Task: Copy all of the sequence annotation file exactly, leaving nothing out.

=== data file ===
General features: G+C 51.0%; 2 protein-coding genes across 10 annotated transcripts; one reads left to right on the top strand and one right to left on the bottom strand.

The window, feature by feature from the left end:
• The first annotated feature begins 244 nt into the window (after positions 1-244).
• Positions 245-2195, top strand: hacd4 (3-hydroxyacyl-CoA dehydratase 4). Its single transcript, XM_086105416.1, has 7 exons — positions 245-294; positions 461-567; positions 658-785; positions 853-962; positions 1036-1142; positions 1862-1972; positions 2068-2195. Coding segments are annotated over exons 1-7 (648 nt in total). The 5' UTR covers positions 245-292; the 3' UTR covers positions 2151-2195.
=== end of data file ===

General features: G+C 51.0%; 2 protein-coding genes across 10 annotated transcripts; one reads left to right on the top strand and one right to left on the bottom strand.

The window, feature by feature from the left end:
• The first annotated feature begins 244 nt into the window (after positions 1-244).
• Positions 245-2195, top strand: hacd4 (3-hydroxyacyl-CoA dehydratase 4). Its single transcript, XM_086105416.1, has 7 exons — positions 245-294; positions 461-567; positions 658-785; positions 853-962; positions 1036-1142; positions 1862-1972; positions 2068-2195. Coding segments are annotated over exons 1-7 (648 nt in total). The 5' UTR covers positions 245-292; the 3' UTR covers positions 2151-2195.